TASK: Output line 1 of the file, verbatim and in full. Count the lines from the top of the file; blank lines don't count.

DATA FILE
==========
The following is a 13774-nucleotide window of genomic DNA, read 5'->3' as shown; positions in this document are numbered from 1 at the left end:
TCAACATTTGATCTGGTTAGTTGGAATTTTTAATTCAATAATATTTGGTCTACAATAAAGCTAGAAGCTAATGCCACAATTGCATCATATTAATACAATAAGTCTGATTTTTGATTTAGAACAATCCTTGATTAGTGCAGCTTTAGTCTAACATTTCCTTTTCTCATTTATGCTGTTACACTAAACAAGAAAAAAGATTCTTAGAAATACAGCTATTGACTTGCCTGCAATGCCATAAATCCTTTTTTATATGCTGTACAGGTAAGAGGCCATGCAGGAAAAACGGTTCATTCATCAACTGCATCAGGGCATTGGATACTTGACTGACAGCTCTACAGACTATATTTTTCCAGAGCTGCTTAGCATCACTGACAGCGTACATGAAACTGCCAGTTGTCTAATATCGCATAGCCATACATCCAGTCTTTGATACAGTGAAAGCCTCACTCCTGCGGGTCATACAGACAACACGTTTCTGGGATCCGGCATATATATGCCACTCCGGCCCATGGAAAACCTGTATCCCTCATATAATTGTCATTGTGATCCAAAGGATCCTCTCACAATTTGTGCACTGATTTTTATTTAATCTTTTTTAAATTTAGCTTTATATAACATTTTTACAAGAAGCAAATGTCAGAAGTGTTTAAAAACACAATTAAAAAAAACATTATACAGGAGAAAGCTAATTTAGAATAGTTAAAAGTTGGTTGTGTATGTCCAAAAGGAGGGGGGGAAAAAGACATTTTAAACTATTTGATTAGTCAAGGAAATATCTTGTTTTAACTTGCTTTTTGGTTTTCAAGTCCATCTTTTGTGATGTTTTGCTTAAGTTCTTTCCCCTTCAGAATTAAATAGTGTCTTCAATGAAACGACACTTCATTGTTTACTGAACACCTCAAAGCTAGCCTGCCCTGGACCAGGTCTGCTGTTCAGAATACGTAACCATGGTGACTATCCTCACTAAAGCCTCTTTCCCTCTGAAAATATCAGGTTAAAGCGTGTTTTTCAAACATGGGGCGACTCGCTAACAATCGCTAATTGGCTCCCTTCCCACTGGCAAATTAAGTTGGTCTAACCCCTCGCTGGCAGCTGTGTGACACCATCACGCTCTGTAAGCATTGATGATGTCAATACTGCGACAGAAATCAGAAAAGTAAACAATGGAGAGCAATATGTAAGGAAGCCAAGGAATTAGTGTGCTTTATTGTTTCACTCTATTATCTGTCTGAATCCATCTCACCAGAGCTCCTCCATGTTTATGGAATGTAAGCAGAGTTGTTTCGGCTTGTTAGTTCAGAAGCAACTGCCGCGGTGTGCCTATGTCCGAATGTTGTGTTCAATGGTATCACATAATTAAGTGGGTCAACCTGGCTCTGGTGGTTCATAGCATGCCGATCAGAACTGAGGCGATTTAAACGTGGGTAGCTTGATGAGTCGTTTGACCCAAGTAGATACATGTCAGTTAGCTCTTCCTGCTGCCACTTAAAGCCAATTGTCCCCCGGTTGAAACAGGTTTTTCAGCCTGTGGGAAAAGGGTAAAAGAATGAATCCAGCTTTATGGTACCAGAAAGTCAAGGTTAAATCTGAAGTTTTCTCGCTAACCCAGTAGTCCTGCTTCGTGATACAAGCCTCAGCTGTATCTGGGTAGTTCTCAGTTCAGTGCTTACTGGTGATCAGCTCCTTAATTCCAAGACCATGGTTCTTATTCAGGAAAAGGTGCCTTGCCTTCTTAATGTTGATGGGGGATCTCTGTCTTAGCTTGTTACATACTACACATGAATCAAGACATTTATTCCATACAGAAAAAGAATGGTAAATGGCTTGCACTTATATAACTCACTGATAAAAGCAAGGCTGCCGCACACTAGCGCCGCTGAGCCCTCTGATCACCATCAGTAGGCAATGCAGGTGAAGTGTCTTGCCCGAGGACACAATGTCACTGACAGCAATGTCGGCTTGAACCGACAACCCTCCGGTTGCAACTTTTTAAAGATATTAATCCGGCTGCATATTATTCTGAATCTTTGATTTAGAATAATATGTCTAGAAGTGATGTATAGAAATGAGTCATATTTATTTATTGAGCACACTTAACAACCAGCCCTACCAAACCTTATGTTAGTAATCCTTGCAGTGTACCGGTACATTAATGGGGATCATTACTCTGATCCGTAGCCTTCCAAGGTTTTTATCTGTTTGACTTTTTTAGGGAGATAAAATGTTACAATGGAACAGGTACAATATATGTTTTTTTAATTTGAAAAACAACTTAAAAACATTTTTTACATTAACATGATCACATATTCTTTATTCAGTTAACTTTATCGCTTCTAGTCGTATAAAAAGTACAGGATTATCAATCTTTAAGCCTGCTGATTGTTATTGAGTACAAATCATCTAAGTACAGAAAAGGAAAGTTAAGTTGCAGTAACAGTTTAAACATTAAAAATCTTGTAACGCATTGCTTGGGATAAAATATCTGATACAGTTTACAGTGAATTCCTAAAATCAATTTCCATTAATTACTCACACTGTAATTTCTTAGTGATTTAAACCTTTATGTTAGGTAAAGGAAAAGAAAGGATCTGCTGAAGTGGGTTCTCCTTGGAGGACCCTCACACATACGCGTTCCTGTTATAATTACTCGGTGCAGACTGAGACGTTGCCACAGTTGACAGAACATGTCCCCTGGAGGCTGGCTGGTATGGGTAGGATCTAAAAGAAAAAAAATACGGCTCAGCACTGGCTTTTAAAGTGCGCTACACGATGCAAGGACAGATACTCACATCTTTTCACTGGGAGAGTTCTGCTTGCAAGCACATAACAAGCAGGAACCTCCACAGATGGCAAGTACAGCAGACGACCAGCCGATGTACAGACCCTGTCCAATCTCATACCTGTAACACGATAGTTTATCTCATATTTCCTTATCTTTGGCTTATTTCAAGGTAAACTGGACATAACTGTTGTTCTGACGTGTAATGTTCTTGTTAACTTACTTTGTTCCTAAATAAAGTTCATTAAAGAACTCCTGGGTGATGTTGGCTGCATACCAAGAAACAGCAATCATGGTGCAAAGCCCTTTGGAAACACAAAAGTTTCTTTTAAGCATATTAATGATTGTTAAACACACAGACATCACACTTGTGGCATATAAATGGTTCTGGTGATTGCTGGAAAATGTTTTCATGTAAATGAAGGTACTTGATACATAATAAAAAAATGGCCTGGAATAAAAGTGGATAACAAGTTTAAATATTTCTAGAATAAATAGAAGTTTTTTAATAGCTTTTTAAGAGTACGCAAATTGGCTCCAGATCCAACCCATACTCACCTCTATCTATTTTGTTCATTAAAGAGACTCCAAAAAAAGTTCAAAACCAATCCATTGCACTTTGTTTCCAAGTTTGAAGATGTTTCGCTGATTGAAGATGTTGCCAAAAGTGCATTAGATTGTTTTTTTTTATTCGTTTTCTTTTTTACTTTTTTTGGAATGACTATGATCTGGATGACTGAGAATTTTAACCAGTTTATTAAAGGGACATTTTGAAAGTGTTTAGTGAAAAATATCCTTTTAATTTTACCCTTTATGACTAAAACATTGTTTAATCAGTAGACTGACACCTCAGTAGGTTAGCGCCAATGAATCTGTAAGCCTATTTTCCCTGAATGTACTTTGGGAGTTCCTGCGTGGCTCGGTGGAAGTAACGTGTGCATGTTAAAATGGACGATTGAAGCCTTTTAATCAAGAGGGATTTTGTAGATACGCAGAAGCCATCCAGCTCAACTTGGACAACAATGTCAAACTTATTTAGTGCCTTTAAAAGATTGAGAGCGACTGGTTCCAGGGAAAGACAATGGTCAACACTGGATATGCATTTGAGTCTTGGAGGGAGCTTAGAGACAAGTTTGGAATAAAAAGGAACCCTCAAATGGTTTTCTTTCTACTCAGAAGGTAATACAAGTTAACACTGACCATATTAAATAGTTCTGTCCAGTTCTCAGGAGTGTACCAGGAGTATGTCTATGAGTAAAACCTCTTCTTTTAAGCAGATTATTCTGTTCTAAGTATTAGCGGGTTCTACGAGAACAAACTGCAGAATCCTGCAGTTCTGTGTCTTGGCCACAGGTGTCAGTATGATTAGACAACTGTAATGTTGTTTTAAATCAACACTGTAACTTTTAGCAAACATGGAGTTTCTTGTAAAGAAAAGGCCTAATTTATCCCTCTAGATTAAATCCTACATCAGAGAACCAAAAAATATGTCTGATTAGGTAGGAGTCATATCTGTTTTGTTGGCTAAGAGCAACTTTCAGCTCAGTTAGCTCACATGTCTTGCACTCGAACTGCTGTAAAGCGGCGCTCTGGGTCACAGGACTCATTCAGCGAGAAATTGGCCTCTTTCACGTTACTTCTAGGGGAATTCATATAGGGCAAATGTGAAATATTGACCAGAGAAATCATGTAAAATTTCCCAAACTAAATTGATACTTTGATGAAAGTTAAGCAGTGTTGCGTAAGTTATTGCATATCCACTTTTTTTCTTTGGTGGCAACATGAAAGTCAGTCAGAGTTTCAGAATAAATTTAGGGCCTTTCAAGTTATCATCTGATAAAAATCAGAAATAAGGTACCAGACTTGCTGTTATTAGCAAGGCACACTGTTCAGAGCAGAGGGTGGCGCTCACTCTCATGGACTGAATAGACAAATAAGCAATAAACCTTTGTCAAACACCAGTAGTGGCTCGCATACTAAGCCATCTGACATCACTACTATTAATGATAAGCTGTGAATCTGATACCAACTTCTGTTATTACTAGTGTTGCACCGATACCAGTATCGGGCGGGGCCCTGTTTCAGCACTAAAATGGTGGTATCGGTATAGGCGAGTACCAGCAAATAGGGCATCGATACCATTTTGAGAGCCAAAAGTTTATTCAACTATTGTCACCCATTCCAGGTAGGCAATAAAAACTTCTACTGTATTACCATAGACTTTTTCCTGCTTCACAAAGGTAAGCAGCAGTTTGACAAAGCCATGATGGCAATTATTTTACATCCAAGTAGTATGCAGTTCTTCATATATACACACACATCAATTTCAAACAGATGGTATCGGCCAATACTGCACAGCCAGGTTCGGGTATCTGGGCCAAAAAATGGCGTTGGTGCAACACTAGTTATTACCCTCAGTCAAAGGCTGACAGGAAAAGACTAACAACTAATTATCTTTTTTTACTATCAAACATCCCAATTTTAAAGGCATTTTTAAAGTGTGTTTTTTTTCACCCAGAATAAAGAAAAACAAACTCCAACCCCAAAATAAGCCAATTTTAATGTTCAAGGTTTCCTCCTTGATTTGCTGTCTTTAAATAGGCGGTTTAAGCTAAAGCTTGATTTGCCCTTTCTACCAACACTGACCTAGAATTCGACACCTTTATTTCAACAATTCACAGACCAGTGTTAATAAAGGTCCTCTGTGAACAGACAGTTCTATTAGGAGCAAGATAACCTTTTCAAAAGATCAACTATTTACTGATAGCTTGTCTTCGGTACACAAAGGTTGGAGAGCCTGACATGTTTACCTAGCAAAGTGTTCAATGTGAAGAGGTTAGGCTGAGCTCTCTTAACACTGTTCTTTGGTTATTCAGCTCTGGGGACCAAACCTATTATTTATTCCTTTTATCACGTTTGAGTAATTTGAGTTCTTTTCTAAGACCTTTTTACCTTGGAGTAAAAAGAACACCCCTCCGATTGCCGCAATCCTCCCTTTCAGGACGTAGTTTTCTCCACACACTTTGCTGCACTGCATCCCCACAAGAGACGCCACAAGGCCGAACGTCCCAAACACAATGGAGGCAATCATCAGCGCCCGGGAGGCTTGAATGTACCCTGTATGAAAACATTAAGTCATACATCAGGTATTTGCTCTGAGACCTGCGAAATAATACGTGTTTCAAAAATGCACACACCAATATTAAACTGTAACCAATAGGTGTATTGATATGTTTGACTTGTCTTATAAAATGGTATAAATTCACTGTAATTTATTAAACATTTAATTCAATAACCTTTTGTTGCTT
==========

The following is a 13774-nucleotide window of genomic DNA, read 5'->3' as shown; positions in this document are numbered from 1 at the left end: